According to Anthony Pompliano (aka “Pomp”), a co-founder of crypto-focused asset management firm Morgan Creek Digital Assets, CNBC’s Jim Cramer, the man who said two years ago that Bitcoin was “like an outlaw currency”, is now a Bitcoiner.
Former hedge fund manager Cramer is the host of CNBC show “Mad Money w/ Jim Cramer“. He is also a co-anchor of CNBC’s “Squawk on the Street“, as well as a co-founder of financial news website TheStreet.
On 7 June 2017, when Bitcoin was trading around $2,800, after being told on “Squawk on the Street” that Business Insider CEO Henry Blodget had predicted that Bitcoin would one day be worth $1 million, this is how Cramer responded:
I think it [Bitcoin] could [reach $1 million] because the European banks are frantically trying to buy them so they can pay off ransomware. It’s a short-term way to be able to deal with cybersecurity. It is the way to pay off the bad guys.
However, on 14 August 2018, at a time when Bitcoin had just fallen below the $6K level, we found out that Cramer had gone from being super bullish to bearish:
I think the tide has turned against it… I’m not saying its time has passed, but there is a notion that the sun seems to be setting.
Well, yesterday (September 10), Pompliano, who is also the host of “The Pomp Podcast” told his almost 370K followers on Twitter that he had convinced Cramer to buy some Bitcoin (apparently during a recent podcast interview with Cramer):
One CNBC colleague of Cramer who has been super bullish on Bitcoin for a long time is hedge fund manager and CNBC contributor Brian Kelly, who gave the following answer on July 27 when asked by Melissa Lee, who is the host of CNBC show “Fast Money“, which asset he was most bullish on — gold, silver or Bitcoin.”
“Well, for me, it’s going to be Bitcoin. You might say ‘well, BK, your are biased because you run a crypto fund’, but that’s not it.
“I also trade macro, which means I have a whole bunch of different things that I can invest in — currencies, stocks, bonds, precious metals — and when I look at precious metals versus Bitcoin, Bitcoin has better fundamentals, and with fundamentals, I’m talking about the stock to flow ratio.
“It’s better than gold at this point because we had the halvening, and when I look at the Bitcoin cycles, the bull markets tend to cluster around the halvenings, and so we’re tracking right along like the 2016 halvening cycle, and that would imply that sometime in Q2 2021 you’re looking at a Bitcoin price of $50,000.”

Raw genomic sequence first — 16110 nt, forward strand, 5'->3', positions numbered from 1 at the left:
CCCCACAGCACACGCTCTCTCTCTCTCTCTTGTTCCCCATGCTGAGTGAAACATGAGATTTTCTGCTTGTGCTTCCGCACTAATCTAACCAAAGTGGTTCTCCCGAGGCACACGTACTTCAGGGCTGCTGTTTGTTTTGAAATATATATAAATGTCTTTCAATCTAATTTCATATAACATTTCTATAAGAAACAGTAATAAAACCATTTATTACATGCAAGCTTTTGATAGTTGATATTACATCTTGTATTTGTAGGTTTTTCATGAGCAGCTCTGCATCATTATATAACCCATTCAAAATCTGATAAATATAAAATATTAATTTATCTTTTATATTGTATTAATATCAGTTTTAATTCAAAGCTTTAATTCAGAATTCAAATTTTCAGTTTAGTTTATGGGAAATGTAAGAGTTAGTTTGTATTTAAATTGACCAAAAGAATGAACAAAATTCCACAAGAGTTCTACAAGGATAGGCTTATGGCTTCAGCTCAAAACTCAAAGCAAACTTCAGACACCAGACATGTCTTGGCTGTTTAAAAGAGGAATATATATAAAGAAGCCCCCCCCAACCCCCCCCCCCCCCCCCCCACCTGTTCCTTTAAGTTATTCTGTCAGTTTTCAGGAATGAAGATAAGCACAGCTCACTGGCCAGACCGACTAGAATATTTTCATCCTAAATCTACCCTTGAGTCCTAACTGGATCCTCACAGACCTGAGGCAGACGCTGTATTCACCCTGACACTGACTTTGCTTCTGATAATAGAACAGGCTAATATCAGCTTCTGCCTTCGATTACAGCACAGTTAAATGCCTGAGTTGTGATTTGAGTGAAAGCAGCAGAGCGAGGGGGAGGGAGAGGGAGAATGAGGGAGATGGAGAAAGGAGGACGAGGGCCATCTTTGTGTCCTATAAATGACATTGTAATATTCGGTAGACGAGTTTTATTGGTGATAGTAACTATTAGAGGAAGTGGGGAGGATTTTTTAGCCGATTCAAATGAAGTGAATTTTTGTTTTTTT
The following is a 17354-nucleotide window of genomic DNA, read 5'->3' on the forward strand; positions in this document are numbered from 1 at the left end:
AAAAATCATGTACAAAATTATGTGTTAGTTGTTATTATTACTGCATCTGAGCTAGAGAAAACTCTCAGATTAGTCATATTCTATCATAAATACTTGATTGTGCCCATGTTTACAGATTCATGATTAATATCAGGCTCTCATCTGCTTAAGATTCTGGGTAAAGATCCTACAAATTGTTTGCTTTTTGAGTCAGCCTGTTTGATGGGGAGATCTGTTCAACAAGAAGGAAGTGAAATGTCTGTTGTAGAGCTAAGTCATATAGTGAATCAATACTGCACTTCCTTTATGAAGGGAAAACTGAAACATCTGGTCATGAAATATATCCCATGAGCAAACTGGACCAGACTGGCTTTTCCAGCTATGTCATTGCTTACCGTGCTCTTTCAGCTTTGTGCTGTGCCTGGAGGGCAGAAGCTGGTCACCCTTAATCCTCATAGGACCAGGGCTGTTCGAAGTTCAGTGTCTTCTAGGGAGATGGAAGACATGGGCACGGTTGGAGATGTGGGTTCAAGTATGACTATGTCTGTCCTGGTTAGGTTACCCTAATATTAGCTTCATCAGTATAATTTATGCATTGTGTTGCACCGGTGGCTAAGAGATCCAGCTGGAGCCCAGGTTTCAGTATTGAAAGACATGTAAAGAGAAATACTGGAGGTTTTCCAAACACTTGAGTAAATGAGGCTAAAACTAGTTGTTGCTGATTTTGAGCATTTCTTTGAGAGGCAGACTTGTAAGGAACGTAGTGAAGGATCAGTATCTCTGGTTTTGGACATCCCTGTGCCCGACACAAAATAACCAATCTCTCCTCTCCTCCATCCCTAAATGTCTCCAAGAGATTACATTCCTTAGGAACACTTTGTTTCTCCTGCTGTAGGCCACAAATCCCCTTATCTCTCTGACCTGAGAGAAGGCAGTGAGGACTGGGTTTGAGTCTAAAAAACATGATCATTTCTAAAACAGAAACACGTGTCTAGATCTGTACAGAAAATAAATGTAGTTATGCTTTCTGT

On May 12, Kernen casually disclosed (during an interview with billionaire venture capitalist Chamath Palihapitiya) the fact that he is a Bitcoiner.
During the interview, while Kernen was telling Palihapitiya about billionaire macro investor Paul Tudor Jones II’s apearance on the program a day earlier, he seemingly revealed for the first time that he owns Bitcoin:
“[we had ] Paul Tudor Jones on yesterday, and he was talking about, you know, QE infinity [and]… maybe the time will come when you need to have some type of asset that there’s a fixed amount of and he was referring to Bitcoin.
“I think maybe even Paul Tudor Jones…”
At this point, Palihapitiya, who is a big advocate for Bitcoin, interjected:
“Say the words! Say the words!”
Kernen then continued:
“I have to disclose that I I own… I mean, compared to you, I own like three cents out of a dollar or something… you know what I mean… but I have to disclose that I own it… but Paul Tudor Jones made the case yesterday, and you know yesterday was the halvening… so, the stock-to-flow has now gone up.”
Last summer is probably when Kernen started to become bullish on Bitcoin.
On 20 June 2019, he confessed that he had become “a Bitcoin bull”:
Then, on 29 July 2019, Kernen surprised his guest — Fairlead Strategies Managing Partner Katie Stockton — by asking her if she believed that the Bitcoin price could reach $55,000 by May 2020 (i.e. the time of the third halving):
And on 23 August 2019, Kernen explained to his fellow co-anchors why he did not like Facebook-led stablecoin project Libra “one bit”:
The views and opinions expressed by the author are for informational purposes only and do not constitute financial, investment, or other advice.